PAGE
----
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Your Guide to Perimeter Security

Gated Communities

Perimeter security begins at your property line - or in the case of gated communities - at the entrance to your neighborhood.  Gated communities provide residents with their first level of security by requiring pass codes, biometric identification or other credentials like a remote control or swipe card upon entry.  For homes outside of gated communities, the electric fence often constitutes the first level of security. 

The Electric Fence

An electric fence can protect your home from burglars, vandals and even wild animals.  It also acts as a deterrent to solicitors and trespassers. It works by sending an electrical pulse down the line once each second, making it highly unlikely that an intruder can get by without getting shocked.  Law requires that electric fences are marked with warning signs that alert the public to the presence of an electric current.  Safety standards limit the maximum voltage to 10,000 volts and  the pulse length to 300 microsecond, so even when the voltage is at its highest, it still is not even close to being lethal.  The shock  administered is an unpleasant stinging sensation, but in reality it is something that can be withstood for very short periods of time.

The electric fence  is connected to your main security console (aka control panel), which can sense any change in voltage (the overall voltage drops when an object touches the fence).  When the change is significant, an alarm is sent to the central station who monitors your home security.  Depending on the level of sensitivity, the central station will sometimes be alerted if foliage, grass or undergrowth is in contact with the sensor, so it’s important to keep all plant life at a reasonable distance.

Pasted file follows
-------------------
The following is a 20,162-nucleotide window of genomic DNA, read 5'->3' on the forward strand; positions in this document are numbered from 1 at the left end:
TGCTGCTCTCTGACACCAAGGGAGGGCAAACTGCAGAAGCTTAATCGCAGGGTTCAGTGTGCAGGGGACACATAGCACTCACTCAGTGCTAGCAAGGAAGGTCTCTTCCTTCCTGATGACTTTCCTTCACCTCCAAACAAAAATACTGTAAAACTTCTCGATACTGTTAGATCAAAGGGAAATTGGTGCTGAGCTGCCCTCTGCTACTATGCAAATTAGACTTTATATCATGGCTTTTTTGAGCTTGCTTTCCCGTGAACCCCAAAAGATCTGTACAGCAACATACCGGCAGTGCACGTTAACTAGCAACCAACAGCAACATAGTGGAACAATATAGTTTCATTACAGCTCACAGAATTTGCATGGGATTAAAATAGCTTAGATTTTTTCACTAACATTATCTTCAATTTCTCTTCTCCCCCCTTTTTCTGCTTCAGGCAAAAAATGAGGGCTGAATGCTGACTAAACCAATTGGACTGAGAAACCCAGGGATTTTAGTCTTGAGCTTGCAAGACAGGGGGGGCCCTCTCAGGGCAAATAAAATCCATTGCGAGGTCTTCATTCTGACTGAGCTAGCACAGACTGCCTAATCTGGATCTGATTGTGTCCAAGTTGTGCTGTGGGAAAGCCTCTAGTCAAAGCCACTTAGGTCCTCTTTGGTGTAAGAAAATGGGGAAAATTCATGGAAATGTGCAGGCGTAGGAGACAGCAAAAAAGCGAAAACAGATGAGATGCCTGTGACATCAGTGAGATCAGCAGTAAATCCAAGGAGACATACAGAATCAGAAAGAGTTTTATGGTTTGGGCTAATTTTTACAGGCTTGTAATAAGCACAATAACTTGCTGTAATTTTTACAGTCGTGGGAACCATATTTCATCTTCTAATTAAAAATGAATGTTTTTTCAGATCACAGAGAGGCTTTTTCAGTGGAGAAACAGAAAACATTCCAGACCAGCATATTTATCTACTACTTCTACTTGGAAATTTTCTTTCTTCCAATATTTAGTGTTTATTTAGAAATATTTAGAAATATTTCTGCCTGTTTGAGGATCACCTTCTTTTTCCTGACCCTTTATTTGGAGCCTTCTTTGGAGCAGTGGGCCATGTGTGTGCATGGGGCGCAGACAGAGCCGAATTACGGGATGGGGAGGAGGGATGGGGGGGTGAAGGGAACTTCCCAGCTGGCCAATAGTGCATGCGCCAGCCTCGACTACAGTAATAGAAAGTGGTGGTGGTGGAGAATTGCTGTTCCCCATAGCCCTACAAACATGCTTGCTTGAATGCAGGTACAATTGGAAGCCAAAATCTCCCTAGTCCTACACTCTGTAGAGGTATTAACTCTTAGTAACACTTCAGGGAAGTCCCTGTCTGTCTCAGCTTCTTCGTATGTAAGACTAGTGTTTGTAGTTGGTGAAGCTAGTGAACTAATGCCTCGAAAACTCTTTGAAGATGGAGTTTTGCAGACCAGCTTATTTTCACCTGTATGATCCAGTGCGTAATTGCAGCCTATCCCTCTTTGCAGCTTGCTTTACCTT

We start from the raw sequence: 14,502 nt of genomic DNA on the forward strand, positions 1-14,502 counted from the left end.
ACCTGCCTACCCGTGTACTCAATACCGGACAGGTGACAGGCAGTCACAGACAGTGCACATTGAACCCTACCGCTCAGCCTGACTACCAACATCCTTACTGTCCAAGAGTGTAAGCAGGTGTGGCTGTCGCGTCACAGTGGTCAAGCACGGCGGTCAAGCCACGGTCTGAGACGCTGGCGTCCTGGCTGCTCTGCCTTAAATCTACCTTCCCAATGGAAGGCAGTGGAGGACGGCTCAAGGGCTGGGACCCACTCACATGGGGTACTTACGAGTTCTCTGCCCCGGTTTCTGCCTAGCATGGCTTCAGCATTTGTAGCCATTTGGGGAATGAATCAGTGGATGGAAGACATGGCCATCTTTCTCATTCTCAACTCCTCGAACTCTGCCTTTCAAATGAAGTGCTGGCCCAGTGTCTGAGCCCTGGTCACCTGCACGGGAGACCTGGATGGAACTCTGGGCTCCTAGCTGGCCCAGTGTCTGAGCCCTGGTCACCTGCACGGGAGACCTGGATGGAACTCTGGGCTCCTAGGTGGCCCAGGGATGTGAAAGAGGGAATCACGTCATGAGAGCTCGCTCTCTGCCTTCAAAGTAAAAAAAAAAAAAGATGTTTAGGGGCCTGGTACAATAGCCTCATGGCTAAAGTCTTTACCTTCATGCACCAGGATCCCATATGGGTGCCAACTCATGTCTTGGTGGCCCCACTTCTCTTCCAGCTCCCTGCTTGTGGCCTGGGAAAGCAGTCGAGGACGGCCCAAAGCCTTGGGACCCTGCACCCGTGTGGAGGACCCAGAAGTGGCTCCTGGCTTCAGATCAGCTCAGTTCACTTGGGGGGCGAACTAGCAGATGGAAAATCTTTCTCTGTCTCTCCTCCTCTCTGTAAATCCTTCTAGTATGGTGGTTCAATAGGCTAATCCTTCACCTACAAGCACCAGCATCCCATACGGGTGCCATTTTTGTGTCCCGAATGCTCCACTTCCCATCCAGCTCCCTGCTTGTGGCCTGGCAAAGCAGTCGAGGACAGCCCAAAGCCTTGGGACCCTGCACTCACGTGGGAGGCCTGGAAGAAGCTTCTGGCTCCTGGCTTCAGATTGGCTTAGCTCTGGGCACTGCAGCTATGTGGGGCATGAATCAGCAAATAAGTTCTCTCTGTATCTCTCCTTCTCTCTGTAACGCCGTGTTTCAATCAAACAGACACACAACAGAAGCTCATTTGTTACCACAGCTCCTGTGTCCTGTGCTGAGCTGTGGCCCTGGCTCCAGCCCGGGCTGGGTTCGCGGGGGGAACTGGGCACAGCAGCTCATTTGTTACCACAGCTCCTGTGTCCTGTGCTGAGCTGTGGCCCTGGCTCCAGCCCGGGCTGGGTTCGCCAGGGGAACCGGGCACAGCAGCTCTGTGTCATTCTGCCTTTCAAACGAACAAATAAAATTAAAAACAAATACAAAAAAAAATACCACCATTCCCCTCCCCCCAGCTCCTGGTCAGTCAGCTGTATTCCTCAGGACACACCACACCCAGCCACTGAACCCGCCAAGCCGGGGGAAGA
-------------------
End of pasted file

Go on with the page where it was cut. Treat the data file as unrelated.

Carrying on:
Electric fences are more common in rural areas and are often used primarily to keep animals in the yard and secondarily as a security measure.  Fences don’t have to be electrical to ward off intruders; often a locked gate is enough of a deterrence.  Perimeter lighting is a great complement to gates, but can also be quite effective alone.  When triggered by motion detectors, perimeter lighting can dissuade criminals before they have a chance to do any damage.  Lights should be placed in darker areas like garage doors, back yards, shrubbery and walkways. 

Tips for Protecting the Perimeter of Your Property

If you are away from home, you might want to consider coordinating your interior lighting with a timer that turns the lights on and off at random intervals. For those who are serious about security, CCTV cameras can be placed at strategic locations around the perimeter or otherwise unobserved entry points.  Motion detectors using passive infrared technology can also contribute significantly to making your property impervious to attack.  They can be programmed to alert you, whether at home or away, that an intruder has breached the premises.

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